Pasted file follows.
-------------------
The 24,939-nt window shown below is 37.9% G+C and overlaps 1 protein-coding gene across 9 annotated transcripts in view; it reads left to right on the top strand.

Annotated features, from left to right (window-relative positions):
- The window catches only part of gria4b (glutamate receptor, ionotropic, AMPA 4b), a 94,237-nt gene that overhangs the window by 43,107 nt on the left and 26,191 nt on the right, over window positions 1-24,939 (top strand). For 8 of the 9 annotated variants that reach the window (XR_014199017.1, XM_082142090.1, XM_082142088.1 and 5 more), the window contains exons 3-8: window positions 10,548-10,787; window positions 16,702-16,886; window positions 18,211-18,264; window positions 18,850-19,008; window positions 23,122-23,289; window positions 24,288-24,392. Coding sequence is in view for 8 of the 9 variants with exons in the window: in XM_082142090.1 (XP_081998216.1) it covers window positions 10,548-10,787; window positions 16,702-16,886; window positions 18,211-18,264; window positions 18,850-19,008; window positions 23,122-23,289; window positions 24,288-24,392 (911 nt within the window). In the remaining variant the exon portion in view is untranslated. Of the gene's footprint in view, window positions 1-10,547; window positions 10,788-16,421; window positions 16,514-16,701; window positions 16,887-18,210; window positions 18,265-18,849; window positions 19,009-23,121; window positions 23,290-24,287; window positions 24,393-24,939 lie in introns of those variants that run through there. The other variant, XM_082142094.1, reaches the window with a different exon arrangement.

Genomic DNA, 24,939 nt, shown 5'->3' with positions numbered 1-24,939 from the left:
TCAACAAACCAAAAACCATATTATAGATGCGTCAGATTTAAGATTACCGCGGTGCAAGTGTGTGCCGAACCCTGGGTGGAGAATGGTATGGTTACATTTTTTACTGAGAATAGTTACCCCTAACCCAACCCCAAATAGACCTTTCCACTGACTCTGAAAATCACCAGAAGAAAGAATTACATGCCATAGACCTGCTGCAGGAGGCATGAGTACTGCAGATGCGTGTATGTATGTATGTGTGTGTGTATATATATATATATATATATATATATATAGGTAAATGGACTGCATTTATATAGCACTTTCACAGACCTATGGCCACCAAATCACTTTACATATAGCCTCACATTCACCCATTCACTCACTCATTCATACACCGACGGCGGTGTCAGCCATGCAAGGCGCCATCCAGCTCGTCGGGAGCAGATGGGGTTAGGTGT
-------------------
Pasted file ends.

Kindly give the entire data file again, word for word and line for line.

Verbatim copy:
The 24,939-nt window shown below is 37.9% G+C and overlaps 1 protein-coding gene across 9 annotated transcripts in view; it reads left to right on the top strand.

Annotated features, from left to right (window-relative positions):
- The window catches only part of gria4b (glutamate receptor, ionotropic, AMPA 4b), a 94,237-nt gene that overhangs the window by 43,107 nt on the left and 26,191 nt on the right, over window positions 1-24,939 (top strand). For 8 of the 9 annotated variants that reach the window (XR_014199017.1, XM_082142090.1, XM_082142088.1 and 5 more), the window contains exons 3-8: window positions 10,548-10,787; window positions 16,702-16,886; window positions 18,211-18,264; window positions 18,850-19,008; window positions 23,122-23,289; window positions 24,288-24,392. Coding sequence is in view for 8 of the 9 variants with exons in the window: in XM_082142090.1 (XP_081998216.1) it covers window positions 10,548-10,787; window positions 16,702-16,886; window positions 18,211-18,264; window positions 18,850-19,008; window positions 23,122-23,289; window positions 24,288-24,392 (911 nt within the window). In the remaining variant the exon portion in view is untranslated. Of the gene's footprint in view, window positions 1-10,547; window positions 10,788-16,421; window positions 16,514-16,701; window positions 16,887-18,210; window positions 18,265-18,849; window positions 19,009-23,121; window positions 23,290-24,287; window positions 24,393-24,939 lie in introns of those variants that run through there. The other variant, XM_082142094.1, reaches the window with a different exon arrangement.

Genomic DNA, 24,939 nt, shown 5'->3' with positions numbered 1-24,939 from the left:
TCAACAAACCAAAAACCATATTATAGATGCGTCAGATTTAAGATTACCGCGGTGCAAGTGTGTGCCGAACCCTGGGTGGAGAATGGTATGGTTACATTTTTTACTGAGAATAGTTACCCCTAACCCAACCCCAAATAGACCTTTCCACTGACTCTGAAAATCACCAGAAGAAAGAATTACATGCCATAGACCTGCTGCAGGAGGCATGAGTACTGCAGATGCGTGTATGTATGTATGTGTGTGTGTATATATATATATATATATATATATATATAGGTAAATGGACTGCATTTATATAGCACTTTCACAGACCTATGGCCACCAAATCACTTTACATATAGCCTCACATTCACCCATTCACTCACTCATTCATACACCGACGGCGGTGTCAGCCATGCAAGGCGCCATCCAGCTCGTCGGGAGCAGATGGGGTTAGGTGT